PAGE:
If the Dodgers aren't going to spend to acquire Rendon or Cole -- which they absolutely could afford to do, it just hasn't been their style to do so -- trading for one of the best players on earth to reinforce their lineup would certainly be a nice consolation prize. Imagine, if you would, an outfield with Betts alongside potential NL MVP Cody Bellinger.

The Dodgers have a Top 3 farm system; they've preferred to spend high dollars on short contracts than longer-terms ones; and they've shown urgency to make win-now trades in the past for Machado and Yu Darvish. This fits all around.

Possible key pieces: Minor League catcher Keibert Ruiz (No. 3 per MLB Pipeline); outfielders Alex Verdugo or Joc Pederson; pitchers Kenta Maeda, Josiah Gray (No. 4), or Tony Gonsolin (No. 6)

2) Braves

Atlanta's back-to-back October losses -- and 10 straight playoff series -- don't quite rise to the frustration levels of the Dodgers, but the fit is just as good. The Braves might lose Donaldson to free agency, and they have a pretty obvious spot open next to Ronald Acuña Jr. in right field, where Nick Markakis' five-year run of being generally OK (he was almost exactly league average as a hitter with the Braves) is likely at an end.

The Braves also have a strong farm system, and Betts' 2020 salary would almost exactly replace what Donaldson earned this year; it would also buy outfield prospects Drew Waters and Cristian Pache a few more months to develop. It won't be easy to hold off the Nationals and Phillies again in 2020, and then you still have the Dodgers to get through in the playoffs. Better have Betts on your side than have to face him.

Possible key pieces: Outfield prospects Waters (No. 1) or Pache (No. 2); one of the many Atlanta pitching prospects; perhaps veteran outfielder Ender Inciarte if the Red Sox are also moving on from Jackie Bradley Jr.

3) Cardinals

If the NLCS debacle against the Braves proved anything, it's that the St. Louis offense isn't strong enough, and it could get even weaker if Marcell Ozuna departs via free agency. If he does, the current outfield depth chart is some combination of Dexter Fowler, Harrison Bader, José Martínez, Lane Thomas, Randy Arozarena, Tyler O’Neill, Dylan Carlson, Tommy Edman and Yairo Muñoz. There's a lot of talent in there, and maybe you can cobble together a decent group from it, but there's no one in there who comes close to approximating what Betts brings.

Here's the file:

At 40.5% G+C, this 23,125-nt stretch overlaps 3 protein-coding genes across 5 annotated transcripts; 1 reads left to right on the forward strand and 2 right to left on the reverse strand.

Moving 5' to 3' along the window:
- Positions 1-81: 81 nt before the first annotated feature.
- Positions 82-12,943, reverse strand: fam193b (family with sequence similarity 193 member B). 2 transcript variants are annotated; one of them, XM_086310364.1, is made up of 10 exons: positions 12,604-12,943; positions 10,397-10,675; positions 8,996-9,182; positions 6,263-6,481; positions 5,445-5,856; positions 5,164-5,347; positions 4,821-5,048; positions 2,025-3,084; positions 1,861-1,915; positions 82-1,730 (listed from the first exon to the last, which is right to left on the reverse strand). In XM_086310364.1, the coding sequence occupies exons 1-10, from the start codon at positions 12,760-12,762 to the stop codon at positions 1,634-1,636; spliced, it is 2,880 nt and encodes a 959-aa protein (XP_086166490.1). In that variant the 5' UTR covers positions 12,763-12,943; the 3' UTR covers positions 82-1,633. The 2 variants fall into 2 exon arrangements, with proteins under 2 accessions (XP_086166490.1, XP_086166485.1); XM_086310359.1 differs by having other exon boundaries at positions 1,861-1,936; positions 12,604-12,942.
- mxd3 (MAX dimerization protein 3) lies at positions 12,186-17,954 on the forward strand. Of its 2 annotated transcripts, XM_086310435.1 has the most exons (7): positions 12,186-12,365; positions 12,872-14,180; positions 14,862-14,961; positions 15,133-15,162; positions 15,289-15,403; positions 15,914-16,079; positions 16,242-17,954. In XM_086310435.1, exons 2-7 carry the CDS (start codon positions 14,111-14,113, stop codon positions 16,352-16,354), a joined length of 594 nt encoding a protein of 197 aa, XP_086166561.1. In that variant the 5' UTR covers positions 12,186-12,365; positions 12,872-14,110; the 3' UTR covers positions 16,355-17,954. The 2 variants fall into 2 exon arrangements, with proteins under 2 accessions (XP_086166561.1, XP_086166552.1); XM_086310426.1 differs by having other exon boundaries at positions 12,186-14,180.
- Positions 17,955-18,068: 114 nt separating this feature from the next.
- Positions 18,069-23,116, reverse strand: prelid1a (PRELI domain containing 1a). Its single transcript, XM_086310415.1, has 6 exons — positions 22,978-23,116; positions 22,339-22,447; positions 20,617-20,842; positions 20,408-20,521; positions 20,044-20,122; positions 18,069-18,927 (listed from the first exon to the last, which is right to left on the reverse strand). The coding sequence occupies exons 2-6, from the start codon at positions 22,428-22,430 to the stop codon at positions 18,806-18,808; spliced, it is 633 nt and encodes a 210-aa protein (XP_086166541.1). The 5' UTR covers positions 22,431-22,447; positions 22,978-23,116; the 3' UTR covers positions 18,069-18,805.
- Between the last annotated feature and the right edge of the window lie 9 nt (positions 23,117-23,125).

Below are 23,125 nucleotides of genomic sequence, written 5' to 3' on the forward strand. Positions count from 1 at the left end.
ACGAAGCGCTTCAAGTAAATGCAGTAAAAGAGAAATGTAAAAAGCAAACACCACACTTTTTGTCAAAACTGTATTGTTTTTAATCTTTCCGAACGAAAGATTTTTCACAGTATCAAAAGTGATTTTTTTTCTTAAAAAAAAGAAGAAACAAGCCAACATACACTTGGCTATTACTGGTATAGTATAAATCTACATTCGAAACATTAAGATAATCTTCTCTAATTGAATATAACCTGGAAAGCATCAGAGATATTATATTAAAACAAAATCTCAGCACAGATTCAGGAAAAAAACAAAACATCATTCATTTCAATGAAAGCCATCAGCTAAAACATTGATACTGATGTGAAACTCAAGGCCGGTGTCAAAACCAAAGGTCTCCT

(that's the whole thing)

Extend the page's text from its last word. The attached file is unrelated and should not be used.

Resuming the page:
Possible key pieces: Some of those outfield prospects; Martínez has always been an AL player

OK, what about the teams that didn't see October games this year?

The teams that want to get into the playoffs in 2020

1) Mets

We'll admit that it's expected to be unlikely for the Mets to take on Betts' contract, especially because Jacob deGrom's salary nearly triples from $9.5 million to $25.5 million, but they also find themselves in a tough spot: How do you stomach trading top prospects for Robinson Cano and Edwin Diaz, then more for Marcus Stroman and then not keep trying to win right now?

In addition to adding another elite bat to an offense that was quietly pretty good, Betts could spend the season in center field between Michael Conforto and Brandon Nimmo, helping to clean up the porous defense that was one of the biggest reasons the Mets missed the playoffs in 2019. There's an intriguing fit between the two sides given that in first baseman Dominic Smith (blocked by Pete Alonso) and bat-first player J.D. Davis, the Mets have a pair of talented hitters without obvious defensive homes.

This would also open up everyone to endless "Mookie Betts on the Mets" headlines, which would be delightful ... at first.

Possible key pieces: Smith; LF/3B-but-really-a-DH Davis; shortstop prospects Ronny Mauricio (No. 1) or Andres Gimenez (No. 3)

2) Reds

Somewhat similarly, the Reds made some win-now moves over the last year -- Alex Wood, Yasiel Puig, and Matt Kemp from the Dodgers, starters Sonny Gray and Tanner Roark from the Yankees and Nationals, respectively, and then Trevor Bauer from Cleveland this summer -- that were generally well-received as an all-too-rare occurrence of a team trying to get better in the present.

The problem was, the Reds didn't get better, or at least not good enough. It's true that they avoided 90 losses for the first time since 2014, but they still finished 75-87, were never really in playoff contention, and shipped out prospects Jeter Downs, Gray, Taylor Trammell, Tanner Rainey and Shed Long in the process. They're not exactly an "all-in" team, but with a strong pitching staff and not enough offense, they can't really stop now, either. Imagine Betts in center between Jesse Winker and Aristides Aquino, with Nick Senzel moving back to second base? Reds fans are asking about it, and Cincinnati management has said it expects to increase payroll this winter.

Possible key pieces: No one from the Major League roster, so pick some Minor League names of interest

3) Padres

It's been nine straight losing years in San Diego, despite big contracts for Machado and Eric Hosmer, and the Padres can't simply wait around for the Dodgers to stop being good. (They also have only one more year left of closer Kirby Yates, arguably 2019's most dominating reliever.) A hopefully fully healthy year of Fernando Tatís Jr. should help, and they should absolutely be in on any and all of the big free-agent starting pitchers, but the Padres need to convert all that "quantity" in their outfield into "quality," especially since an age-30 Hosmer offensive breakout seems unlikely to come.

Possible key pieces: Outfielders Hunter Renfroe, Manuel Margot, Franchy Cordero; pitching prospects Adrian Morejon (No. 7) or Michel Báez (No. 9); Major League pitcher Joey Lucchesi; the more prospects the Padres pour in, the more likely it is they could entice Boston to take back Wil Myers